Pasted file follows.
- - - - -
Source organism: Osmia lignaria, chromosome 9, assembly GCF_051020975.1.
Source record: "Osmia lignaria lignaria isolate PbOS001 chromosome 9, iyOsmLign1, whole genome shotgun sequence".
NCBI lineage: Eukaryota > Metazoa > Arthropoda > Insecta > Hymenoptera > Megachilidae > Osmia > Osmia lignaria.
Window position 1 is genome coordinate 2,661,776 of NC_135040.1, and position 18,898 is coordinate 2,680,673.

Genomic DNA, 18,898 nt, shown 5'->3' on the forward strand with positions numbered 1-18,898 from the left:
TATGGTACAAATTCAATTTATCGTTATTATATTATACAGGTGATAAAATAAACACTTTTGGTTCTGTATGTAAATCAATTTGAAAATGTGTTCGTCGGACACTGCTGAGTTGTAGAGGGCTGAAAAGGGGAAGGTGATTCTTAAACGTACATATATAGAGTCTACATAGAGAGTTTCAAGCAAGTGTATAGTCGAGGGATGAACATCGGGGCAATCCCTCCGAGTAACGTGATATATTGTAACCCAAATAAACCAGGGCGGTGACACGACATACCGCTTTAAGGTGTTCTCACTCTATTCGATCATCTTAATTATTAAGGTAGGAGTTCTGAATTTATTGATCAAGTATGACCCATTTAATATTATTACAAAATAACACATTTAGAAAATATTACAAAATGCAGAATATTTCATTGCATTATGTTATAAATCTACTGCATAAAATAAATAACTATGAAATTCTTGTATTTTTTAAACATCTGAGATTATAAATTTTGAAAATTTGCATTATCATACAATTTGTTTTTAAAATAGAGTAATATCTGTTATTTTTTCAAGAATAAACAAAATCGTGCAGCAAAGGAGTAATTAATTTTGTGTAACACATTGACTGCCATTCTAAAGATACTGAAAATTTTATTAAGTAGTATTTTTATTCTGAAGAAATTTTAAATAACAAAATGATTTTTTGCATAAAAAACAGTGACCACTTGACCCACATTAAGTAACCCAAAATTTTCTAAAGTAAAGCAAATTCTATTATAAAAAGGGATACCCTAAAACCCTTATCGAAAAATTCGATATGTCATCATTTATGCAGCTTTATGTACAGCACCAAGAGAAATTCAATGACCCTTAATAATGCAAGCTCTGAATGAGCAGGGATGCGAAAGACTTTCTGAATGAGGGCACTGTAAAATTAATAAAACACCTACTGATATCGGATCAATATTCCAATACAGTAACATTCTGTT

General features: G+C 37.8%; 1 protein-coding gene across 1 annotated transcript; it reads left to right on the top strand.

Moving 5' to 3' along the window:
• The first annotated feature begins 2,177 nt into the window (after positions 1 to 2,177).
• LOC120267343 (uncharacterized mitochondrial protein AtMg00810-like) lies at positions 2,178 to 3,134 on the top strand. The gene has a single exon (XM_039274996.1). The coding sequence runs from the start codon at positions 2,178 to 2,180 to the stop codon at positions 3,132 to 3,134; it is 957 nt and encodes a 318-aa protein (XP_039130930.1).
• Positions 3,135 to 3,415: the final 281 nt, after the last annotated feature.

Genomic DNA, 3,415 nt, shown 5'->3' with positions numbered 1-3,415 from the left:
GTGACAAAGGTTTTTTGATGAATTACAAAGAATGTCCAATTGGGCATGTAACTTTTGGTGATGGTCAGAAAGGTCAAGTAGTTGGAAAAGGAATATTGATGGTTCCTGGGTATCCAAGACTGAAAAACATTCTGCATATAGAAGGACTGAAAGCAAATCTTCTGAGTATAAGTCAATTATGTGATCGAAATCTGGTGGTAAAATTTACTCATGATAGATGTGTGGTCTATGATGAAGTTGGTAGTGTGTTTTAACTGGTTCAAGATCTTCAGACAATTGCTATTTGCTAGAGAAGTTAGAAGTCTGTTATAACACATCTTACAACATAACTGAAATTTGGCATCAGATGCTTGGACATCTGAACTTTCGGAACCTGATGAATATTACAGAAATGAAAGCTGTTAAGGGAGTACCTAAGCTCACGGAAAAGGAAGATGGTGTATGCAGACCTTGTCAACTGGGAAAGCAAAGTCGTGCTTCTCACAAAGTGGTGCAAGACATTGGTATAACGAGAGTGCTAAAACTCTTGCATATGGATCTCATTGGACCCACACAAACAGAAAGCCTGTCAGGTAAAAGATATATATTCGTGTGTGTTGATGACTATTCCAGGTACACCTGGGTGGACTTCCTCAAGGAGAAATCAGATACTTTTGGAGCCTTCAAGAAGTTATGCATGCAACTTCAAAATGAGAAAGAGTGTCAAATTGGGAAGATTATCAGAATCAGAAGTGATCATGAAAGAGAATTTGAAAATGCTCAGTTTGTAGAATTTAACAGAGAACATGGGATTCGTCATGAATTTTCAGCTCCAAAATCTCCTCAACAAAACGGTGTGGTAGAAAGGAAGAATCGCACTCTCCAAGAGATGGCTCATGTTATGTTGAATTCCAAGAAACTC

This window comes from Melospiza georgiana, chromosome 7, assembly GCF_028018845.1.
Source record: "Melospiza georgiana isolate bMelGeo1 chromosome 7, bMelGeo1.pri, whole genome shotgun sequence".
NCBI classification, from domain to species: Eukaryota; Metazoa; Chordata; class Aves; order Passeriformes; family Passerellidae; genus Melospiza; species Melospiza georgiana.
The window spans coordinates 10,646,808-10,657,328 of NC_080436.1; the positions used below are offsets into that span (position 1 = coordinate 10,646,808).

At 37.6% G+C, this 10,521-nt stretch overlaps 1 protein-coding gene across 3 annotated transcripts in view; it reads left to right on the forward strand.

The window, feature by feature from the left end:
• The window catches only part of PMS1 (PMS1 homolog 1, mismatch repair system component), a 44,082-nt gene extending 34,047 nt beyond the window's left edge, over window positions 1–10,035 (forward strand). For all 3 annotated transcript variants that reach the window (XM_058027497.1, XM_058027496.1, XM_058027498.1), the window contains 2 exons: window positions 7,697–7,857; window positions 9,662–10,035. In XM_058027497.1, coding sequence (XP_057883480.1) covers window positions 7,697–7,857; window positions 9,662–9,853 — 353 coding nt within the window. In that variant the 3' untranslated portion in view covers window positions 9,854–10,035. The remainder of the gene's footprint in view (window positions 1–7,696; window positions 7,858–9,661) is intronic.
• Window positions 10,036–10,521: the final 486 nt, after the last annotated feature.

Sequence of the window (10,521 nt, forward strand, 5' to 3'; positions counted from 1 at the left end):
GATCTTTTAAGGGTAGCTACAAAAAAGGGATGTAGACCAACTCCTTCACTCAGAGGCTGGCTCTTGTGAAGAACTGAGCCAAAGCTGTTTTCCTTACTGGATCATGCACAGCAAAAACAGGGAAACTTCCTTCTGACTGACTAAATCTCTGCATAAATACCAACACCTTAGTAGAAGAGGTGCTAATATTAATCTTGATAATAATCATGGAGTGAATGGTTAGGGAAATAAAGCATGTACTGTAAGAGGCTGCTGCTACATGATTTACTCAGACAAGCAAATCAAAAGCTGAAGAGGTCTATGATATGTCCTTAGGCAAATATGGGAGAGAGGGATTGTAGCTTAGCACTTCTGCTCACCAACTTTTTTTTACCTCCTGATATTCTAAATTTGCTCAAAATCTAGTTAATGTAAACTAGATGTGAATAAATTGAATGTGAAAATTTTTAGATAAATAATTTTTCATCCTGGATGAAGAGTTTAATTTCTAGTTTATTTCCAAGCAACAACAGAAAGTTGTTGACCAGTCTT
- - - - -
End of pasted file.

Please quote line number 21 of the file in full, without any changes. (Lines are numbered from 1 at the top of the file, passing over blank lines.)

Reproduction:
• Window positions 10,036–10,521: the final 486 nt, after the last annotated feature.